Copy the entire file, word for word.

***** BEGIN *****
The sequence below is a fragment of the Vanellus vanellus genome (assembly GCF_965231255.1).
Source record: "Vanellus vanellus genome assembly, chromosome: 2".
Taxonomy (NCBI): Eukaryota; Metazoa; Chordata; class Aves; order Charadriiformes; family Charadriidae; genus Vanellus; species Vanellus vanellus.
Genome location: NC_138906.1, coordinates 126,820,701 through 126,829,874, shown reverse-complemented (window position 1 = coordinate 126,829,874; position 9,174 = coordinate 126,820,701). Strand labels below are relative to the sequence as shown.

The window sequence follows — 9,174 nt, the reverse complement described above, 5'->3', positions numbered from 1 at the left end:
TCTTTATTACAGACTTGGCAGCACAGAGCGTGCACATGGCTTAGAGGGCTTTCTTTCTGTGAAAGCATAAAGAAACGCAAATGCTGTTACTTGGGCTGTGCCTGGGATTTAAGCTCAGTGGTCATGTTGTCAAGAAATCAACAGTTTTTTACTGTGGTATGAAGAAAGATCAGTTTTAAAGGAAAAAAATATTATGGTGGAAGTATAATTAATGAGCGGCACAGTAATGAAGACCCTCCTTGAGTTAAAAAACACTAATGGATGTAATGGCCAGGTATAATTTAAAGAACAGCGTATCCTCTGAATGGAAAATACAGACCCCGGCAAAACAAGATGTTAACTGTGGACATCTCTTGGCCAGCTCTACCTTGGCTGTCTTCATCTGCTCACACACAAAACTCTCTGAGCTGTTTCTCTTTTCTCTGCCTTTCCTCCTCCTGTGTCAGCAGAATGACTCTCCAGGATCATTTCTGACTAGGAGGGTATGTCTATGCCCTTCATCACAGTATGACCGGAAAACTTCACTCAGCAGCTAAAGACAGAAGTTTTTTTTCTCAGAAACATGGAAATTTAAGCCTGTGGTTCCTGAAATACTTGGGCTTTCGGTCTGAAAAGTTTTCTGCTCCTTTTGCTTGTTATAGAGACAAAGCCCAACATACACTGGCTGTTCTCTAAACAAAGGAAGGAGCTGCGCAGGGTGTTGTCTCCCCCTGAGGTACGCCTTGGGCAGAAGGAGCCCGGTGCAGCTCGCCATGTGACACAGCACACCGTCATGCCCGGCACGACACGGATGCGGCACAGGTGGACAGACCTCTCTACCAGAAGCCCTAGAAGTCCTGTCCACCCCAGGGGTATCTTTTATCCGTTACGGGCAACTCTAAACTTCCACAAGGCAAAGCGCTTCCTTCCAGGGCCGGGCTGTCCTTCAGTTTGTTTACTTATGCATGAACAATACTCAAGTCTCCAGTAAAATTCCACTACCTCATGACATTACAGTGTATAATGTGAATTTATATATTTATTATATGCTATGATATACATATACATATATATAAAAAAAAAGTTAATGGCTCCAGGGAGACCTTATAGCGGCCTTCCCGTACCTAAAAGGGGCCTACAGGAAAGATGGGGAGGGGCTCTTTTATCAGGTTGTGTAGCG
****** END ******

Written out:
The sequence below is a fragment of the Vanellus vanellus genome (assembly GCF_965231255.1).
Source record: "Vanellus vanellus genome assembly, chromosome: 2".
Taxonomy (NCBI): Eukaryota; Metazoa; Chordata; class Aves; order Charadriiformes; family Charadriidae; genus Vanellus; species Vanellus vanellus.
Genome location: NC_138906.1, coordinates 126,820,701 through 126,829,874, shown reverse-complemented (window position 1 = coordinate 126,829,874; position 9,174 = coordinate 126,820,701). Strand labels below are relative to the sequence as shown.

The window sequence follows — 9,174 nt, the reverse complement described above, 5'->3', positions numbered from 1 at the left end:
TCTTTATTACAGACTTGGCAGCACAGAGCGTGCACATGGCTTAGAGGGCTTTCTTTCTGTGAAAGCATAAAGAAACGCAAATGCTGTTACTTGGGCTGTGCCTGGGATTTAAGCTCAGTGGTCATGTTGTCAAGAAATCAACAGTTTTTTACTGTGGTATGAAGAAAGATCAGTTTTAAAGGAAAAAAATATTATGGTGGAAGTATAATTAATGAGCGGCACAGTAATGAAGACCCTCCTTGAGTTAAAAAACACTAATGGATGTAATGGCCAGGTATAATTTAAAGAACAGCGTATCCTCTGAATGGAAAATACAGACCCCGGCAAAACAAGATGTTAACTGTGGACATCTCTTGGCCAGCTCTACCTTGGCTGTCTTCATCTGCTCACACACAAAACTCTCTGAGCTGTTTCTCTTTTCTCTGCCTTTCCTCCTCCTGTGTCAGCAGAATGACTCTCCAGGATCATTTCTGACTAGGAGGGTATGTCTATGCCCTTCATCACAGTATGACCGGAAAACTTCACTCAGCAGCTAAAGACAGAAGTTTTTTTTCTCAGAAACATGGAAATTTAAGCCTGTGGTTCCTGAAATACTTGGGCTTTCGGTCTGAAAAGTTTTCTGCTCCTTTTGCTTGTTATAGAGACAAAGCCCAACATACACTGGCTGTTCTCTAAACAAAGGAAGGAGCTGCGCAGGGTGTTGTCTCCCCCTGAGGTACGCCTTGGGCAGAAGGAGCCCGGTGCAGCTCGCCATGTGACACAGCACACCGTCATGCCCGGCACGACACGGATGCGGCACAGGTGGACAGACCTCTCTACCAGAAGCCCTAGAAGTCCTGTCCACCCCAGGGGTATCTTTTATCCGTTACGGGCAACTCTAAACTTCCACAAGGCAAAGCGCTTCCTTCCAGGGCCGGGCTGTCCTTCAGTTTGTTTACTTATGCATGAACAATACTCAAGTCTCCAGTAAAATTCCACTACCTCATGACATTACAGTGTATAATGTGAATTTATATATTTATTATATGCTATGATATACATATACATATATATAAAAAAAAAGTTAATGGCTCCAGGGAGACCTTATAGCGGCCTTCCCGTACCTAAAAGGGGCCTACAGGAAAGATGGGGAGGGGCTCTTTTATCAGGTTGTGTAGCG